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Automotive Generator Universal Digital Voltage Regulator

CK3

New Member
Hello everyone,

I've spun this off from the thread "Automotive 6 Volt Generator Transistor Voltage Regulator." I've been inspired by Danwvw and also herbie1200 on TheSamba (see Homemade solid state 6V regulator and Solid state 6 volt regulator ) to try my hand at designing and building a voltage regulator for my '64 Karmann Ghia, possibly usable for other applications. I want to use a microcontroller to make the regulator programmable and allow for some optimization of the regulator's characteristic curve.

This is an open source project.

What follows are the requirements I've come up with. I'd welcome any comments or advice. I mentioned in the other thread that I work with microcontrollers. I probably should also mention that I am the "software guy" in our little operation. When I get into the design, I'm really going to need help on the analog/power stuff.

Problem Statement
Produce a drop-in replacement for the BOSCH 7V 45A generator voltage regulator commonly used on early VW engines. The replacement should optimize charging while keeping the generator and battery within recommended parameters. The regulator should be configurable for either ordinary lead-acid battery or AGM battery (e.g., Optima), and possibly 6, 8, or 12 volt battery. It would be nice to maintain the original external appearance. It should cost less than $100 to build (including the cost of any special tools needed).

External Interfaces
Here is a diagram of the original regulator in my car:
There are 4 electrical interfaces to the regulator:
  1. B+/Terminal 51: direct connection to car battery
  2. D-/Ground: generator armature winding negative and chassis ground
  3. D+/Terminal 61: generator armature winding positive and warning light
  4. DF: generator field winding
Definitions of Terms
  • Cut-out: B+, the connection to the battery, is open circuited
  • Cut-in Voltage: When the regulator is in cut-out state and the generator voltage is increasing, this is the voltage at which the regulator makes a connection between B+ of the regulator and D+ of the generator. From there the charging current can flow to the battery or into the electrical system.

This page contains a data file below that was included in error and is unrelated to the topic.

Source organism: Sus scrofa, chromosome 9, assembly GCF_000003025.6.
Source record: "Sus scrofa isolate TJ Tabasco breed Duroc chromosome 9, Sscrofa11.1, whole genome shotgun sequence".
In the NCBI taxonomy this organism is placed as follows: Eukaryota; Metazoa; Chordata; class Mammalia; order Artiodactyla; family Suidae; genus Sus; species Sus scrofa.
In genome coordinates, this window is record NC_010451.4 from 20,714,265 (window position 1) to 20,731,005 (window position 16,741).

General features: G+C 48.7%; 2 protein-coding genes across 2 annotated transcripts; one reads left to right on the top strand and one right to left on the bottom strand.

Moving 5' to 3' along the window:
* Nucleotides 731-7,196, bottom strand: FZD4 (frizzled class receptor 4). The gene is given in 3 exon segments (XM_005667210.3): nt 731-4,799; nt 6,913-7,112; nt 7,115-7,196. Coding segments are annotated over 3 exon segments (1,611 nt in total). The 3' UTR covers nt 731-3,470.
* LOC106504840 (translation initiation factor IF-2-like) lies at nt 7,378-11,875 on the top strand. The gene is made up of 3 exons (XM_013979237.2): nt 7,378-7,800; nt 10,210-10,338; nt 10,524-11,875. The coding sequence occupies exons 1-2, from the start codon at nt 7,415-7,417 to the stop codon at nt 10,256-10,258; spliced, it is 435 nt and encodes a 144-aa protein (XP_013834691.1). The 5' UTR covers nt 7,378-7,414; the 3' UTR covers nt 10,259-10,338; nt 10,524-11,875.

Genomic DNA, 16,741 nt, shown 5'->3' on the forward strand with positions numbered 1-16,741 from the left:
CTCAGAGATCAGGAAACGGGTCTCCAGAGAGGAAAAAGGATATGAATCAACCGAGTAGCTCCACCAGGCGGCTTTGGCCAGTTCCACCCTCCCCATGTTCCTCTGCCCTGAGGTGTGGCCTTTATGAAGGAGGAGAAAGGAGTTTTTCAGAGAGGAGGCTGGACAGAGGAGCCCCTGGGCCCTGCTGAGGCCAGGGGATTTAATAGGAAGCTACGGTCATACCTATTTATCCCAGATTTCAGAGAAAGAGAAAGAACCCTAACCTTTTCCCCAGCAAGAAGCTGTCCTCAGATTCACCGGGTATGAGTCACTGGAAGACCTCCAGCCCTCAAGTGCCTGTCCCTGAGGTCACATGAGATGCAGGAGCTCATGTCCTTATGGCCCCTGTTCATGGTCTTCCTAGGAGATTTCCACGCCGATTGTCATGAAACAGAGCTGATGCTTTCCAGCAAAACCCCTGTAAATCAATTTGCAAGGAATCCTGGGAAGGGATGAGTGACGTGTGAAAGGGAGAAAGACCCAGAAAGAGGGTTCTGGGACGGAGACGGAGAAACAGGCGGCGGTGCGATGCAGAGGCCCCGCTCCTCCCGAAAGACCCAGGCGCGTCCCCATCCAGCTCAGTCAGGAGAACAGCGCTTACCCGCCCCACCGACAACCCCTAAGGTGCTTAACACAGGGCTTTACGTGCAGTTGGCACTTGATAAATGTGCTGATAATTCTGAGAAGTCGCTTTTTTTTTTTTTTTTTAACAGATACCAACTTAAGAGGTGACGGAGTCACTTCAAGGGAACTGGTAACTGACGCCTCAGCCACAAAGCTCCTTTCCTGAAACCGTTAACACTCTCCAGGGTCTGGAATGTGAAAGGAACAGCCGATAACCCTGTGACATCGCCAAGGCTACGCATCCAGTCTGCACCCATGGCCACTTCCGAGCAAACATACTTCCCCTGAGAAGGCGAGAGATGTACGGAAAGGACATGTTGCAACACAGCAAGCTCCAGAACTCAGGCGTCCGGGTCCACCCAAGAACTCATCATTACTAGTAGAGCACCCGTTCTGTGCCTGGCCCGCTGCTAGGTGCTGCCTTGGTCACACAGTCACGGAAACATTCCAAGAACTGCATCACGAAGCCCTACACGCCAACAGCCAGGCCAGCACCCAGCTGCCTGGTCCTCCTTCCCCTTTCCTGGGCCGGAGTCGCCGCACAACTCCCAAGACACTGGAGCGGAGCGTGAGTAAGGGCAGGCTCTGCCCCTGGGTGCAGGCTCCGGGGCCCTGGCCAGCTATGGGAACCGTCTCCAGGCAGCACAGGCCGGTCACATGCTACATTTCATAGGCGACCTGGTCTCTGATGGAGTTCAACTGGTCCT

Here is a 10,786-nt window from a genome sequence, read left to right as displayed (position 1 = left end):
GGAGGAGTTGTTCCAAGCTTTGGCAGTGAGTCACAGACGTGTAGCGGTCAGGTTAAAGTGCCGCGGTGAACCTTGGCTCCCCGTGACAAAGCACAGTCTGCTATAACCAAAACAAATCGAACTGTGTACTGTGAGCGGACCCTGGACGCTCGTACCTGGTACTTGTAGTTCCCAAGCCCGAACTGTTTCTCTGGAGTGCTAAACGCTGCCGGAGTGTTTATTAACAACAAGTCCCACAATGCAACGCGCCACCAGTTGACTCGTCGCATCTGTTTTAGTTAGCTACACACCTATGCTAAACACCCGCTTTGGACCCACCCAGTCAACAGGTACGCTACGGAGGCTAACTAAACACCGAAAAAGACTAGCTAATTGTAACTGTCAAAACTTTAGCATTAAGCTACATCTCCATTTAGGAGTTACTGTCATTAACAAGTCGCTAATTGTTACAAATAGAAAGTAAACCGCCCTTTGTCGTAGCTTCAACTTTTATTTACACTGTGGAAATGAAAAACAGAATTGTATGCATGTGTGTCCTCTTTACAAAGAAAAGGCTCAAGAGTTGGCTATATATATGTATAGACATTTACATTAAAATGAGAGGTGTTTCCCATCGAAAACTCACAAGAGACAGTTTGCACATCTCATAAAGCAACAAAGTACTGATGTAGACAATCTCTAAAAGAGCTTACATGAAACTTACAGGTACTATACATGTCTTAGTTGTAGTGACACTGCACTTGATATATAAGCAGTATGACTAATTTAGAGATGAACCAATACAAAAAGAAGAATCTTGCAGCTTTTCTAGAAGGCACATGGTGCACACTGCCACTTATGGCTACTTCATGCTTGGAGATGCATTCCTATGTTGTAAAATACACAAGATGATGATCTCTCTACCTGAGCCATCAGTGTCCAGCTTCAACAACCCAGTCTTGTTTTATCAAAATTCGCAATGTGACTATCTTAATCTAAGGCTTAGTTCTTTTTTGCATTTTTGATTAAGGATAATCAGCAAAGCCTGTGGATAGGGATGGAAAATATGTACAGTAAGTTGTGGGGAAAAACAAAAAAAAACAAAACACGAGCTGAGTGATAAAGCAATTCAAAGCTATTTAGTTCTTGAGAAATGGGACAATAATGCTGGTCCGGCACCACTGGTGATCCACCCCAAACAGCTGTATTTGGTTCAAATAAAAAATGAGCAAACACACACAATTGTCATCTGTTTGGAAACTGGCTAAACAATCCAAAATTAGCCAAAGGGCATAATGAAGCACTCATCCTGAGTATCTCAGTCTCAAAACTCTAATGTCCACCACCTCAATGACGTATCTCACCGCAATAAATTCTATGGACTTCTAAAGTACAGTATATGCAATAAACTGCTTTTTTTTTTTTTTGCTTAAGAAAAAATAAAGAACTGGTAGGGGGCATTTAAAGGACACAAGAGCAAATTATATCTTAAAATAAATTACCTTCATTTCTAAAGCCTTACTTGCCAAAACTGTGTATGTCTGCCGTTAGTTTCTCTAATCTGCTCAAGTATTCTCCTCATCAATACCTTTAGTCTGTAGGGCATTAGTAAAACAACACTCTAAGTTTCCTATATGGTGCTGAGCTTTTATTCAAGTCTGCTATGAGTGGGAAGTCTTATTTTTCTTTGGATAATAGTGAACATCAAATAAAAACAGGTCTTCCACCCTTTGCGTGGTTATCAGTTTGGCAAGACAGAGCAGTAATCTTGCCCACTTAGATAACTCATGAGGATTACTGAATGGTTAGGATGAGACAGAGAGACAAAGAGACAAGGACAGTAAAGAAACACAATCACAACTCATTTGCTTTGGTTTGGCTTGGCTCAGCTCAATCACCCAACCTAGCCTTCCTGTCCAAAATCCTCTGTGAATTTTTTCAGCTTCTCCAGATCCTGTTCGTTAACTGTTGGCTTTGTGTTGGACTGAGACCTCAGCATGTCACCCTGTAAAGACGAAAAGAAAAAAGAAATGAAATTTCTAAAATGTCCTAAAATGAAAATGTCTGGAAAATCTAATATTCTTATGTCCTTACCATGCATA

• Cut-out Voltage: When the regulator is in cut-in state and generator voltage is decreasing, this is the voltage at which the regulator breaks the connection between B+ of the regulator and D+ of the generator. This prevents the battery from discharging through the generator. (This was a tunable parameter for the original regulator, but will probably not be used in my design.)
  • Regulating Voltage: The voltage at which the regulator prevents any further rise in voltage
  • Regulating Current: The current at which the regulator prevents any further increase in current
  • Idiot Light: generator and cooling warning lamp on the car's dashboard (in the speedometer):
1601357090420.png

Theory of Operation
  • When conditions are right, the regulator connects the D+/Terminal 61 (generator armature winding) to B+/Terminal 51 (direct connection to car battery) to allow the generator to charge the battery and supply current to the car.
  • The regulator adjusts the generator field current (through D+/Terminal 61) to control the generator’s output voltage. It must limit the output voltage according to the specifications of the battery and the car’s electrical system.
  • The regulator must limit the power produced to avoid overloading the generator. It can do this by reducing the output voltage when current is high, or by maintaining a constant voltage up to a preset current limit at which it cuts out.
  • The original BOSCH two-unit regulator, consisting of a cut-out relay and a compensated voltage regulator relay, limits voltage such that the higher the current, the lower the voltage supplied by the generator. This protects the generator against overloading. This characteristic of the regulator can be seen in the following graph:
  • BOSCH (and others) also made three-unit regulators, consisting of a cut-out relay, a voltage regulator relay, and a current relay. These have a step-function characteristic; constant voltage up to a cutoff at a fixed current.
  • I’m proposing an optimized regulator that maintains a constant voltage as current rises up to a fixed power limit. Beyond that point, voltage begins to fall as current continues to rise, in order to maintain a constant power.
Taking the Two-unit TA regulator curve (above) for example, the regulator is limiting this generator to roughly 30A x 6.75V = ~200 Watts load. But, if you back up to 15A it is capped to 7.25V which is only ~109 watts. Why not stay at 7.75V x 15A = 116 watts? It could stay at 7.75V until 200W/7.75V = ~26A, and then drop off steeply to stay in a 200W envelope. From 26A, it would drop at a slope of
(6.75 - 7.75) / (30 - 26) = -1 V / 4A
This scheme would allow it to keep going up to higher current until the voltage is low enough that current to the battery naturally levels off.
Requirements
  • Voltage & Current regulation: this needs to be configurable. For example, from 1965:
    • Over the years VWs had 6/7V generators that were 90, 160, 180 watts, at least. And then a variety of 12/14V generators. Regulators were originally matched to generators.
    • It would be nice to have a universal design that could be configured for 6V, 8V, or 12V battery (standard lead acid, or Absorbent Glass Mat [AGM]) and a specified generator wattage.
      • I think specifying battery charging voltage range and generator wattage rating should be sufficient to characterize the regulator.
    • Limit voltage and current in such a way as to optimize ampere-hour input to the battery in a given time.
  • Cut-in: Optima specifies "Recommended charging information: Alternator: 6.65 to 7.5 volts, no amperage limit." for the REDTOP battery. So, for this example, I think the cut-in voltage should be 6.65.